Milwaukee, Wis. A modest reduction in the mounds of salt consumed by the typical American each year could lead to 155,000 fewer heart attacks and strokes annually, according to a new analysis.
The benefit would come from reductions in blood pressure that would result from cutting about 3 grams of salt a day. The average man and woman now consume 10 grams and 7 grams a day, respectively.
That’s about 8 pounds of salt a year for a man.
While some groups such as blacks, the elderly and those with high blood pressure would benefit the most, reducing salt would lower blood pressure throughout society, said lead author Kirsten Bibbins-Domingo, an associate professor of medicine and epidemiology at the University of California, San Francisco.
“Everybody benefits to some extent,” she said. “Everybody has slightly lower blood pressure when they reduce salt.”
The study, published in the New England Journal of Medicine, used computer modeling to predict the health and cost benefits of cutting salt consumption by 3 grams a day.
Those benefits would come from reductions in systolic (the upper number) blood pressure ranging from two to nine points, depending on the group.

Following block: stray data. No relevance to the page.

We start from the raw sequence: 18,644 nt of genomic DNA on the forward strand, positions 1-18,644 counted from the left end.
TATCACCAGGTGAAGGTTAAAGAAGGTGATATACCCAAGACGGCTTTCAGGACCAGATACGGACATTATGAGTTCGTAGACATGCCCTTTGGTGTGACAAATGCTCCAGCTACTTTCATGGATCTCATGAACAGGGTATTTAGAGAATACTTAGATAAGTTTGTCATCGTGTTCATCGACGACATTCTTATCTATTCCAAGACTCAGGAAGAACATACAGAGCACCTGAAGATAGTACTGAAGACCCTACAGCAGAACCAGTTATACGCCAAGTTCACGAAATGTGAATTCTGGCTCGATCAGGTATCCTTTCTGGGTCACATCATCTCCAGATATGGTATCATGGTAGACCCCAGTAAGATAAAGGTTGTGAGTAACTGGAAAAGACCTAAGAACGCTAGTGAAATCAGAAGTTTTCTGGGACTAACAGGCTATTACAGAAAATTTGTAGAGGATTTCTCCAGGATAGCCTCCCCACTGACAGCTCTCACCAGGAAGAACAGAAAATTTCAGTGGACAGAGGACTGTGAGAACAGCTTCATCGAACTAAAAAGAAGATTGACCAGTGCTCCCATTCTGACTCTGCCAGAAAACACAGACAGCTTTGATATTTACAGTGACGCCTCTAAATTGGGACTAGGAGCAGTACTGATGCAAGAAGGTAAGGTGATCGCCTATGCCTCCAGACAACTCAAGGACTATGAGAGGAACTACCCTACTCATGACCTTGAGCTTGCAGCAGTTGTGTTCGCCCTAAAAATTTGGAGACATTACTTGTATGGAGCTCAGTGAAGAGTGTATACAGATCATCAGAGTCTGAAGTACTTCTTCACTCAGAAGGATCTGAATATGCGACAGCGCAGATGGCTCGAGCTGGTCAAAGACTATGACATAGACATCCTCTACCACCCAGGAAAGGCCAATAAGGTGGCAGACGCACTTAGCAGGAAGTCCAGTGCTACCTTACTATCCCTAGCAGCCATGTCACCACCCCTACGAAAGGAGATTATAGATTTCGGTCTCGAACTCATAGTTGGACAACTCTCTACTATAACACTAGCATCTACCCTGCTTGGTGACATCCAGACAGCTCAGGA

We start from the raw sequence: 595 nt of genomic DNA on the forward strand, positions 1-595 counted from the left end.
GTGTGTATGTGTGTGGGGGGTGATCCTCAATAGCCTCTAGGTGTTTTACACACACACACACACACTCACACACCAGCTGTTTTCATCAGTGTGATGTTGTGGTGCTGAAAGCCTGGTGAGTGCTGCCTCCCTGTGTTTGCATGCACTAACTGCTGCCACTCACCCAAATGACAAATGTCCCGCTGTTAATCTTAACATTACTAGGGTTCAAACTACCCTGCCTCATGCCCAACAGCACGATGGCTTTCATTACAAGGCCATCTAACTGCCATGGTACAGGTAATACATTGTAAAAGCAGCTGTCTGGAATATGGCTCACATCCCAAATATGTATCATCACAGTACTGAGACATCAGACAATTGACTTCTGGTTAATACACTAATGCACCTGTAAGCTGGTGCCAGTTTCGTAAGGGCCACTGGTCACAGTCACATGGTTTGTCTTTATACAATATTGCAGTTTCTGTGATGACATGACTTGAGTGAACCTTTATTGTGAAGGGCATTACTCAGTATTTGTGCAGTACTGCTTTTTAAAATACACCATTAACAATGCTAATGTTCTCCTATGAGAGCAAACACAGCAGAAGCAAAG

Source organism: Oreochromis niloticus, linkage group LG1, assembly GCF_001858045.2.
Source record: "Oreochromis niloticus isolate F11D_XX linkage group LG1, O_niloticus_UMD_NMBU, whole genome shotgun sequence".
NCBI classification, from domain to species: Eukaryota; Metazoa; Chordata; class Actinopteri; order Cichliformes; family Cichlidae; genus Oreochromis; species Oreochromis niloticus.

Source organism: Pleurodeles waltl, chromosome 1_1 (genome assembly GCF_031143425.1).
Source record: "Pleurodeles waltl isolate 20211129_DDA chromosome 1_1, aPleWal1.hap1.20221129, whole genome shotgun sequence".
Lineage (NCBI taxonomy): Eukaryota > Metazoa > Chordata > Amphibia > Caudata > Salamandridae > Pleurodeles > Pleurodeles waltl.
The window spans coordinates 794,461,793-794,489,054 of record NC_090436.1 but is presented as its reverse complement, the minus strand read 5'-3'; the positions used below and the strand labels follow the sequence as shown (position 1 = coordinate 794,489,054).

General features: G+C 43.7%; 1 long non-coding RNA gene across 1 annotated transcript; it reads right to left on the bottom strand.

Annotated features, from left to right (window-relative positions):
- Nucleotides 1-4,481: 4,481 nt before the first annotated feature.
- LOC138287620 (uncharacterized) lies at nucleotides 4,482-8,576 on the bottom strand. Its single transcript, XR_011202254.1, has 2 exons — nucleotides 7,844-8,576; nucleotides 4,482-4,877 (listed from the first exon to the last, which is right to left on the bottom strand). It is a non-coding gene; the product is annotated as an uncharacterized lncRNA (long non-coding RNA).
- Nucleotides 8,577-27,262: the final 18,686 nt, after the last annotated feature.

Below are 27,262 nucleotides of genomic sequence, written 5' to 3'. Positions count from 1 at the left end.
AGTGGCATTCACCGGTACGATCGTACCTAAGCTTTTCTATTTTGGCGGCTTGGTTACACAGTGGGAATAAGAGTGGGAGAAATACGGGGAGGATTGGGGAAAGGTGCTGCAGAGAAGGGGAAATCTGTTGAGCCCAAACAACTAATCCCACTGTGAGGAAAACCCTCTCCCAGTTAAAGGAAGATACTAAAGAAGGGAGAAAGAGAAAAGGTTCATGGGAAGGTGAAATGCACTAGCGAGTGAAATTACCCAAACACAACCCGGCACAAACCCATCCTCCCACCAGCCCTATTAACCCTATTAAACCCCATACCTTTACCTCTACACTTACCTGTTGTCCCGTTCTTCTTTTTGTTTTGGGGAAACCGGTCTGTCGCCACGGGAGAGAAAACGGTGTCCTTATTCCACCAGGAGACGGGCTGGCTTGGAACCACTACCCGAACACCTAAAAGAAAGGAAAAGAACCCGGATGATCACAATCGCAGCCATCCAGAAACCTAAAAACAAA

For instance, people 65 and older and those with high blood pressure would see their blood pressure drop an average of four to six points. For others, the drop would be two to four points.
The biggest improvement would be in blacks with high blood pressure, a group that would see a five- to nine-point drop.
Overall, new cases of coronary heart disease would drop by between 60,000 and 120,000, or 11 percent; strokes by between 32,000 and 66,000, or 8 percent; heart attacks by between 54,000 and 99,000, or 13 percent; and deaths by between 44,000 and 92,000, or 4 percent.
Health care costs would drop by $10 billion to $24 billion a year.
As much as 80 percent of salt in the American diet comes from prepared and processed foods.